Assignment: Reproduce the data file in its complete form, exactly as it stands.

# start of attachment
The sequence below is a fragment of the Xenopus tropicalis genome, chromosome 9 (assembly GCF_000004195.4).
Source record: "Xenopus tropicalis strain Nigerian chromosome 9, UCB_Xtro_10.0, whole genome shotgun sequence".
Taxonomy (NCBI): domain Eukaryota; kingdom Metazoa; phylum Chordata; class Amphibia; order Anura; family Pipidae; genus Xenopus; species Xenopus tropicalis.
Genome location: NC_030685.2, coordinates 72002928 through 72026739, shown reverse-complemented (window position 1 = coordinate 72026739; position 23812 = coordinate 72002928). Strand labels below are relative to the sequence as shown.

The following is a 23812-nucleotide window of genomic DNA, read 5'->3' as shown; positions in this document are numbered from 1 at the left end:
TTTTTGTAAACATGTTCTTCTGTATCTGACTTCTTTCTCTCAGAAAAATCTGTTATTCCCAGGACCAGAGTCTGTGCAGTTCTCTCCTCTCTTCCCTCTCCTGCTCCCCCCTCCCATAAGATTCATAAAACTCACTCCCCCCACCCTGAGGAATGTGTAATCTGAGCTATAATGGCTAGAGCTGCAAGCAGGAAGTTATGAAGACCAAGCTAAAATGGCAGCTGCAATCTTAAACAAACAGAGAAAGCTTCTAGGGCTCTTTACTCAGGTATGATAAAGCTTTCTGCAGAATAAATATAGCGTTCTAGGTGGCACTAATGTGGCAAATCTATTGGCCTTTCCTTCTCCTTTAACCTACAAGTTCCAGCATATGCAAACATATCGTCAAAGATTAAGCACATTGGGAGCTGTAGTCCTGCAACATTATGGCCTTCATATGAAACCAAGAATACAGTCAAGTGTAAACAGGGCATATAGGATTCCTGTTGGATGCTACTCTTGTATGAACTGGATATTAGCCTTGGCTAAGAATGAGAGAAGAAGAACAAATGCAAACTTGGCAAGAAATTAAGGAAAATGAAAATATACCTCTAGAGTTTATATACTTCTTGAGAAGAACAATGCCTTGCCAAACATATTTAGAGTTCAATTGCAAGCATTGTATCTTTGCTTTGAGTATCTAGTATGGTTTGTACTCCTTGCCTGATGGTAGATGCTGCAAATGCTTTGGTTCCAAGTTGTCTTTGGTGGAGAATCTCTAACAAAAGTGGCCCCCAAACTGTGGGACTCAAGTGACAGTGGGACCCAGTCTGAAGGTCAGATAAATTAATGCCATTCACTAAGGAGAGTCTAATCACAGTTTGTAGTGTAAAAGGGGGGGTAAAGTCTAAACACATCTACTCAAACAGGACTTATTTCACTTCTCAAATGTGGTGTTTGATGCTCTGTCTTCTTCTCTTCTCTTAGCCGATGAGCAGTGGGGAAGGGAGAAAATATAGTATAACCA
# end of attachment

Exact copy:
The sequence below is a fragment of the Xenopus tropicalis genome, chromosome 9 (assembly GCF_000004195.4).
Source record: "Xenopus tropicalis strain Nigerian chromosome 9, UCB_Xtro_10.0, whole genome shotgun sequence".
Taxonomy (NCBI): domain Eukaryota; kingdom Metazoa; phylum Chordata; class Amphibia; order Anura; family Pipidae; genus Xenopus; species Xenopus tropicalis.
Genome location: NC_030685.2, coordinates 72002928 through 72026739, shown reverse-complemented (window position 1 = coordinate 72026739; position 23812 = coordinate 72002928). Strand labels below are relative to the sequence as shown.

The following is a 23812-nucleotide window of genomic DNA, read 5'->3' as shown; positions in this document are numbered from 1 at the left end:
TTTTTGTAAACATGTTCTTCTGTATCTGACTTCTTTCTCTCAGAAAAATCTGTTATTCCCAGGACCAGAGTCTGTGCAGTTCTCTCCTCTCTTCCCTCTCCTGCTCCCCCCTCCCATAAGATTCATAAAACTCACTCCCCCCACCCTGAGGAATGTGTAATCTGAGCTATAATGGCTAGAGCTGCAAGCAGGAAGTTATGAAGACCAAGCTAAAATGGCAGCTGCAATCTTAAACAAACAGAGAAAGCTTCTAGGGCTCTTTACTCAGGTATGATAAAGCTTTCTGCAGAATAAATATAGCGTTCTAGGTGGCACTAATGTGGCAAATCTATTGGCCTTTCCTTCTCCTTTAACCTACAAGTTCCAGCATATGCAAACATATCGTCAAAGATTAAGCACATTGGGAGCTGTAGTCCTGCAACATTATGGCCTTCATATGAAACCAAGAATACAGTCAAGTGTAAACAGGGCATATAGGATTCCTGTTGGATGCTACTCTTGTATGAACTGGATATTAGCCTTGGCTAAGAATGAGAGAAGAAGAACAAATGCAAACTTGGCAAGAAATTAAGGAAAATGAAAATATACCTCTAGAGTTTATATACTTCTTGAGAAGAACAATGCCTTGCCAAACATATTTAGAGTTCAATTGCAAGCATTGTATCTTTGCTTTGAGTATCTAGTATGGTTTGTACTCCTTGCCTGATGGTAGATGCTGCAAATGCTTTGGTTCCAAGTTGTCTTTGGTGGAGAATCTCTAACAAAAGTGGCCCCCAAACTGTGGGACTCAAGTGACAGTGGGACCCAGTCTGAAGGTCAGATAAATTAATGCCATTCACTAAGGAGAGTCTAATCACAGTTTGTAGTGTAAAAGGGGGGGTAAAGTCTAAACACATCTACTCAAACAGGACTTATTTCACTTCTCAAATGTGGTGTTTGATGCTCTGTCTTCTTCTCTTCTCTTAGCCGATGAGCAGTGGGGAAGGGAGAAAATATAGTATAACCA